Parties increasingly turn to mediation voluntarily to resolve employment disputes. Such voluntary mediations achieve their best results when the parties are reasonable and willing to cooperate and compromise. On many occasions, it may be helpful for the parties to exchange some limited discovery for purposes of the mediation. This can help manage each party’s expectations and set a realistic tone for the mediation. It also may be important, particularly in employment discrimination cases, that each party feel like they received the opportunity to tell their story and be heard. With respect to timing, perhaps the best opportunity for a successful mediation occurs early in a matter before the parties have developed an acrimonious relationship and incurred substantial expenses. Thus, employers should consider mediation upon receipt of a demand letter or complaint. That said, parties also frequently attempt mediation much later in a matter’s timeline or try mediation several times over the course of a matter. For example, a defendant-employer may be more open to mediation after losing summary judgment. A plaintiff-employee may want to discuss settlement after receiving notice for his or her deposition or after being deposed.
This section will help you make an informed decision about whether to embark on mediation of an employment dispute. In particular, it addresses the advantages and disadvantages of using mediation as a settlement tool.
Agreeing on Fee Payment
Parties should work out with each other whether one party will cover the cost of the mediation or whether and how the parties will share such costs. Both the American Arbitration Association and Judicial Arbitration & Mediation Services (JAMS) charge administrative fees, and the mediators associated with those organizations charge for their time. In some cases, the parties share the cost of mediation fees equally. However, many employers offer to pay most (or all) of the administrative fee and the mediator’s first day of fees as an incentive to the employee to participate in the mediation process. The parties should confirm their fee agreement in writing.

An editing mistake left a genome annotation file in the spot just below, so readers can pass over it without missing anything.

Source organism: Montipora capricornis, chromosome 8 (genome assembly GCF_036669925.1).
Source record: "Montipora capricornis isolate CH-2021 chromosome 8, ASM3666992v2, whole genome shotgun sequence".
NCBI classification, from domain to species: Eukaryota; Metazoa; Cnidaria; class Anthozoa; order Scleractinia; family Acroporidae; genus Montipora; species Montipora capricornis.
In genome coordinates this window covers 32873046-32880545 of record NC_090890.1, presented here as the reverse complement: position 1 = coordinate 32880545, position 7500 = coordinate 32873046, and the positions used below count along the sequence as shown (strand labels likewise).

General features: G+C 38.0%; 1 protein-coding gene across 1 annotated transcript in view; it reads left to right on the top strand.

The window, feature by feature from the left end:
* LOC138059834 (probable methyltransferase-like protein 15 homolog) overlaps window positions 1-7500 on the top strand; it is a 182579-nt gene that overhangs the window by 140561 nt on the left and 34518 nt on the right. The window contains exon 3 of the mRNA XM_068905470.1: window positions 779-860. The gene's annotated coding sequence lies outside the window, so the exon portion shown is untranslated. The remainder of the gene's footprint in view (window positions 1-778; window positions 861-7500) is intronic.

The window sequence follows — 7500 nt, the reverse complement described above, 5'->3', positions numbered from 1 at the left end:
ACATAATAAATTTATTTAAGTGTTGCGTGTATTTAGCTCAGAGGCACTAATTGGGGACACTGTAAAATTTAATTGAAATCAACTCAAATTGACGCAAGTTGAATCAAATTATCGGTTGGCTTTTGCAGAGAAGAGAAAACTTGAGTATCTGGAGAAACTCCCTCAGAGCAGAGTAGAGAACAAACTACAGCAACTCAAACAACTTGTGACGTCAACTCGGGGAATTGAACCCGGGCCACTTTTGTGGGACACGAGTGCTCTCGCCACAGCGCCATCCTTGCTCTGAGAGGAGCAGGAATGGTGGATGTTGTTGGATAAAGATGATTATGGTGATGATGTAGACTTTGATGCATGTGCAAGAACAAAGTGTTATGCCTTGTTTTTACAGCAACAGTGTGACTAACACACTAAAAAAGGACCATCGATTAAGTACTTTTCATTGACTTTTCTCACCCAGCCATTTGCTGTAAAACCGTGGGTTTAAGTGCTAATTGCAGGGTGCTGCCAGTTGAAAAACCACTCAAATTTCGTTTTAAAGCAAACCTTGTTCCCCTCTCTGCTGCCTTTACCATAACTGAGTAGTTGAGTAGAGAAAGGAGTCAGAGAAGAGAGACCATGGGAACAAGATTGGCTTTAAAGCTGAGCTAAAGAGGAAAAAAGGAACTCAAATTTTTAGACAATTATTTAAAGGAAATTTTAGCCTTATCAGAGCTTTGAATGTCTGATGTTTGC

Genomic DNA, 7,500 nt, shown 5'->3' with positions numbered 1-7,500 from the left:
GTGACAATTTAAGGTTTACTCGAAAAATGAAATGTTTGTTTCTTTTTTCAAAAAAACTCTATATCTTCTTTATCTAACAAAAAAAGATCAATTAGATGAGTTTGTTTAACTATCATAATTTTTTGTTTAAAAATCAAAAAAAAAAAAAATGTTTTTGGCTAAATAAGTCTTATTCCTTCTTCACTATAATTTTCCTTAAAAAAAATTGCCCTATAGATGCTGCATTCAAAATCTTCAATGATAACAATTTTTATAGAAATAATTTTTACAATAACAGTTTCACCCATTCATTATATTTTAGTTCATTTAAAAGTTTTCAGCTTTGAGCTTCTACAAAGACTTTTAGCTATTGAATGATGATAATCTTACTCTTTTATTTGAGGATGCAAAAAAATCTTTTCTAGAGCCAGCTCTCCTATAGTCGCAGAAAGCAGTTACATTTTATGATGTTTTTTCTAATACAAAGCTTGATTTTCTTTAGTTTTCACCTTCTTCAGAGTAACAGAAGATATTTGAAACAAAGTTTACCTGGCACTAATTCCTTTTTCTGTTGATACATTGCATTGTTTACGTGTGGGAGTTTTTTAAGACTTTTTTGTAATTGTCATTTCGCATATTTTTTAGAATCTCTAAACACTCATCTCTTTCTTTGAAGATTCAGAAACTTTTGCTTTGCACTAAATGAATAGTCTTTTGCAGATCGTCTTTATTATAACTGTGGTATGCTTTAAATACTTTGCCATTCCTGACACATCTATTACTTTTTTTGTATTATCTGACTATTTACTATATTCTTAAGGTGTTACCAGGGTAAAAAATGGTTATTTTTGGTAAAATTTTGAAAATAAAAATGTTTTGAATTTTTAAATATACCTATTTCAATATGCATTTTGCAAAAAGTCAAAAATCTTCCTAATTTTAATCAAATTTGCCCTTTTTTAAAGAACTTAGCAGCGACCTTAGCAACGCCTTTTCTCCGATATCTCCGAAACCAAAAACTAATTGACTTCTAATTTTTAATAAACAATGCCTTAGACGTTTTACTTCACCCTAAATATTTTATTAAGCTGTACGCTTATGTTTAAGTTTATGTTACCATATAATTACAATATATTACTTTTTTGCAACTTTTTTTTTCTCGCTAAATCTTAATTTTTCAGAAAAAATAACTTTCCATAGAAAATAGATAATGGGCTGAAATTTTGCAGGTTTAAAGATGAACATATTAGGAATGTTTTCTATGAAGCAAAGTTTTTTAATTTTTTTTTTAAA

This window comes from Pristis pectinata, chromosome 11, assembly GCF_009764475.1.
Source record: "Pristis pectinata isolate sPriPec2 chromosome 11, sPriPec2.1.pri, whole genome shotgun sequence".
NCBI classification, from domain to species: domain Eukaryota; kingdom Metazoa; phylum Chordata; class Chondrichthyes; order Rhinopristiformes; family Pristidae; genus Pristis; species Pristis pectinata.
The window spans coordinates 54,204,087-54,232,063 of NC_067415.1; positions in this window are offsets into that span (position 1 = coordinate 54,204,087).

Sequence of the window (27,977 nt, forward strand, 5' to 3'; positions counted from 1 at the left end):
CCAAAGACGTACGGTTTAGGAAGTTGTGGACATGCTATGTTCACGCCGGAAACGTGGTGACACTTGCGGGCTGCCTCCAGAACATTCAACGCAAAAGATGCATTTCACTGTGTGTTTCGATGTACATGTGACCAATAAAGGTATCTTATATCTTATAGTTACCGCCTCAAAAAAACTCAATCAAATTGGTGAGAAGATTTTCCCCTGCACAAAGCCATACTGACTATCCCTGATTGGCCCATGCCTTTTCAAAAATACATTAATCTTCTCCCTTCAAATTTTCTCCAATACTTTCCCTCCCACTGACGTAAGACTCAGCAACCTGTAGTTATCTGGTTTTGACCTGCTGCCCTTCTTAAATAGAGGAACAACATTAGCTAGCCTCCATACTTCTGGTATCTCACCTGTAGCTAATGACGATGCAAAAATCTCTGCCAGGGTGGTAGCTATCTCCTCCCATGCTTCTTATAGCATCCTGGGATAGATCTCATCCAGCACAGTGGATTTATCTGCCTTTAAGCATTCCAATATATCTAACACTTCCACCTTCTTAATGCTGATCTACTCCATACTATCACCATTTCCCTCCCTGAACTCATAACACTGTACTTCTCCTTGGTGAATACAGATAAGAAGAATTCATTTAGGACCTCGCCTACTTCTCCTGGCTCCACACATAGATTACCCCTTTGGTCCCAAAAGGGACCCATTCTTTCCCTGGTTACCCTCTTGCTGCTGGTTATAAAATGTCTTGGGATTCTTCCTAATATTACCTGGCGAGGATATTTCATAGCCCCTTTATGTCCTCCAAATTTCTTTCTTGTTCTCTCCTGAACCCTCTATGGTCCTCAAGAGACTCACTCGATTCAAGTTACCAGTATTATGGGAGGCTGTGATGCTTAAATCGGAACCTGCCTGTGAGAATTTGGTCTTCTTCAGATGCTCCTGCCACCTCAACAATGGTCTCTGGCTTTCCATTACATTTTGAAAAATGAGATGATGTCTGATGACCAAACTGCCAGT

Selecting a Mediator
Generally, mediations have one mediator. The mediator must be impartial, devoid of decision-making power, and acceptable to both parties. In employment disputes, parties should select a mediator who has expertise on the relevant employment laws and judicial standards and a reputation as a fair and neutral professional who will work hard to find common ground between or among the parties.
A number of agencies offer mediation administration services and a source of trained mediators. For example, JAMS offers retired judges as mediators as well as lawyers who are trained in mediation. JAMS and other similar alternative dispute resolution firms offer a panel of mediators from which the parties may choose. The parties also may request a specific mediator with whom they are familiar from prior experience or reputation. There are also mediators who are not affiliated with agencies. The nature and quality of their services vary.